WDN’s Earth Circle seeks to address and better understand the interconnectedness of global environmental issues, with a particular focus on the disproportionate impacts on women and indigenous communities and the power they have to effect change.
Our members are concerned about climate justice issues ranging from global climate change to our broken food, water, and energy systems, and the dire consequences of these policies and systems on the well being of all of our communities.
Ultimately, through our collective funding and personal actions, we hope to integrate our progressive values into sustainable national policies that respect our mother earth and all who live here. We seek to support highly strategic initiatives that strengthen the power, knowledge, and voices of frontline communities by connecting them to resources, tools, and each other to support long-term, effective movement-building.
Our Current Focus
The Earth Circle is working to organize engaging programs and advocacy opportunities around critical climate justice issues. We seek to mobilize all of our resources as women donors — our philanthropic dollars, our access for advocacy, and our portfolios for investor activism.
In 2014 the Circle granted $17,375 each to Earthworks, to fund the purchase of an infrared camera that takes video of otherwise unseen methane gasses at fracking sites, and Food and Water Watch, to fund an organizer in Ventura County — among the most-fracked places in California. In 2015, we focused on fighting fracking and Tar Sands exploration, funded communications and advocacy campaigns that elevate the stories of the communities most impacted by climate change, and supported the environmental justice work of indigenous, women-led organizations.
Since it began in 2008, the Earth Circle has hosted educational programming with important thought leaders such as renowned Native American activist Winona LaDuke on the topic of climate change and communities of color; Sheelah McClean, co-founder of Idle No More, who lifted up the stories of indigenous women organizing at the forefront of the environmental justice movement; and Anjali Appadurai of [earth], who highlighted youth-led organizing efforts for international climate justice.
In May 2009, we organized a two-day convening on climate change in Washington, DC, to learn from an array of innovative thinkers about how climate change is transforming our planet and what we can do about it.
In 2010, WDN’s Earth Circle helped initiate a grassroots coalition called All Against the Haul, focused on stopping the creation of a major industrial corridor for the transport of Asian-made equipment to expand the Tar Sands mining operations in Alberta, Canada. In June 2012, the All Against the Haul Coalition achieved a big victory when ExxonMobil and its partners withdrew their application for permits to transport oversized loads over public roads in Montana and Idaho to the Alberta Tar Sands in Canada. Read more about this success story on our blog.
The Earth Circle’s climate change delegation to Washington DC for our 2013 Women on the Hill advocacy program focused on stronger pipeline safety regulations and also raised concerns about fracking in meetings with congressional leaders and other policymakers. Members of the Earth Circle were instrumental in developing WDN’s 2013 pre-conference seminar on climate justice — one of our most well-attended pre-conference programs — as well as a program in partnership with the Values Based Investing Circle focused on investor activism.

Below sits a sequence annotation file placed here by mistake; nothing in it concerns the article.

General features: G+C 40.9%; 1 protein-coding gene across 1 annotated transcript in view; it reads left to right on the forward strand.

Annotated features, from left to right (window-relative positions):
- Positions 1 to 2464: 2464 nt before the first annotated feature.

Since 2010, the Earth Circle has granted an impressive total of $336,250 to the following organizations:
- Western Environmental Law Center – Total: $13,750, in 2010, supporting the All Against the Haul campaign, which resulted in a victory over ExxonMobile.
- Advocates for the West – Total: $29,100, September 2010-May 2011, supporting the All Against the Haul campaign.
- Honor the Earth – Total: $ 61,950, April 2011- August 2014, provided general operating support and supported organizing against the Tar Sands pipelands in the Northern Plains.
- Athabasca Chipewyan First Nation – Total: $13,000, May 2013, Delegation to Shell shareholder meeting, which ended in Royal Dutch Shell withdrawing a major Tar Sands development proposal.
- Food & Water Watch – Total: $17,375, July 2014, supporting a community organizer in Ventura County.
- EarthWorks – Total: $17,375, July 2014, purchase of infrared camera.
- Climate Justice Alliance – Total: $34,350, December 2014, supporting CJA’s Our Power Campaign.
- Indigenous Tar Sands Campaign – Total: $34,350, December 2014, supporting the Financial Uncertainty Report.
- Earthworks – Total: $30,000, August 2015, to support phase II of their successful Citizens Empowerment Project.
- Food and Water Watch – Total: $20,000, August 2015, to support the staffing of a community organizer to mobilize the majority-Latino population in Ventura County, CA.
- WECAN – Total: $30,000, August 2015, to support their programming and organizing to create a collective voice of women to address climate justice and demand action.
- WildEarth Guardians – Total: $20,000, August 2015, to support their Navajo micro-grant program and their grassroots organizer in New Mexico to stop fracking in Chaco Canyon.
- Athabasca Chipewyan First Nation – Total: $15,000, January 2016, to support hiring a central coordinator for a two-day Indigenous Peoples’ Summit on climate change.